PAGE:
Detachment. The longer we are away, the harder it can become to keep hold of what once was. We get so wrapped up in our little expat bubble that we can no longer familiarise ourselves with the life once was. We can have a tendency at times, so seem aloof and disengaged from what others see as reality. When I am in the swing of my routine and I am flitting from the gym, to the beach to the social event of the day, I am far from living what my life was back home and sometimes relish in that detachment and distance. This isn’t something I would let myself get too familiar with though, its erring on the side of danger to completely cut yourself off, even when it feels that there is nothing left to go back to. Equally being detached from each new location you encounter is no better. Many people feel that as their expat life is so transient, real connections don’t have to be made. That may work for some but approaching a new life as an unapproachable person, is not a place I’d like to be.
Vanity. Mirror mirror on the wall who is the fairest of them all? Maybe its the fact that 9 months out of the year I live in swimwear. Maybe its because there isn’t much to do, that the gym becomes a huge part of life. Kuwait has a huge emphasis on aesthetics. I have never lived somewhere, where the majority of people work out and look fabulous everyday. The locals love to get dressed up, made up and glam up even for a Starbucks, so is it any wonder we all fall into the same trap? I am not going to lie, since moving to kuwait I am in the best shape of my life and I care about my appearance. Do I get obsessed? Occasionally, what women doesn’t? I am surrounded by women on a daily basis that look amazing, they are strong, lean, heathy, age defying and we all look after ourselves. I know that I am not the only one, that cranks it up before a trip home, we all want to look our best, prove that this life has made us happy. Who doesn’t want to look good and feel good? Here the beauty and cosmetic industry is massive and they also are not afraid or shy of flaunting a little help. The fact that women walk the malls post nose job, bandages and all, dark glasses hiding their chemical peels amazes me. They flaunt it (modestly of course) if they have but are willing to go buy it if they don’t! That is a step too far for me but I’ll happily work out till I am am a hot sweaty beetroot, to feel good and still fit in my jeans.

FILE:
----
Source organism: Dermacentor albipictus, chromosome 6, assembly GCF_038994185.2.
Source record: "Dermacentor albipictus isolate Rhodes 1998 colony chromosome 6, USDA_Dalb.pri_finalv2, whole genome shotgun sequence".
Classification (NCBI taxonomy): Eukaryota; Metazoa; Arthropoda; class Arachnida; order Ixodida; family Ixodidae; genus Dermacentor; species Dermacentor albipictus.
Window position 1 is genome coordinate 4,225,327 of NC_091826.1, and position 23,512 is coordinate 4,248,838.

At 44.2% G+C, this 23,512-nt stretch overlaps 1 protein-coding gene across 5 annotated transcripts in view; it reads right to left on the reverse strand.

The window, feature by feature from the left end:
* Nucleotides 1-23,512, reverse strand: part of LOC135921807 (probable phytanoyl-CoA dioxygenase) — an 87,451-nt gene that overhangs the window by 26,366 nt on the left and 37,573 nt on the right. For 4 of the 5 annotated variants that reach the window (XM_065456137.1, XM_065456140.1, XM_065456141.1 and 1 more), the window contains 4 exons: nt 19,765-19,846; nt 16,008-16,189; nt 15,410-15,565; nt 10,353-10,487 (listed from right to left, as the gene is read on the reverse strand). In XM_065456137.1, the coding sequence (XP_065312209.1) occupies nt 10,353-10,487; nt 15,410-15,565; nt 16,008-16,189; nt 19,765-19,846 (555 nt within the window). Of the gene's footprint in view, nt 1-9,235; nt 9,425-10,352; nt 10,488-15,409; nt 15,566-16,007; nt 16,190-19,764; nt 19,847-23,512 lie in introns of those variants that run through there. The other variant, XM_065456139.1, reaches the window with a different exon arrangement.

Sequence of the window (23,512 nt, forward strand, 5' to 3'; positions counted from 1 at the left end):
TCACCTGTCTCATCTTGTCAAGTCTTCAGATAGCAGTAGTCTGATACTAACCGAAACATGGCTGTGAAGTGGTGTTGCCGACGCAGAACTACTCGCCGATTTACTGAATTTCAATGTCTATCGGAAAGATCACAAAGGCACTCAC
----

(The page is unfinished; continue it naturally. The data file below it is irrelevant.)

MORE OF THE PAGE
And that dear reader is my confession.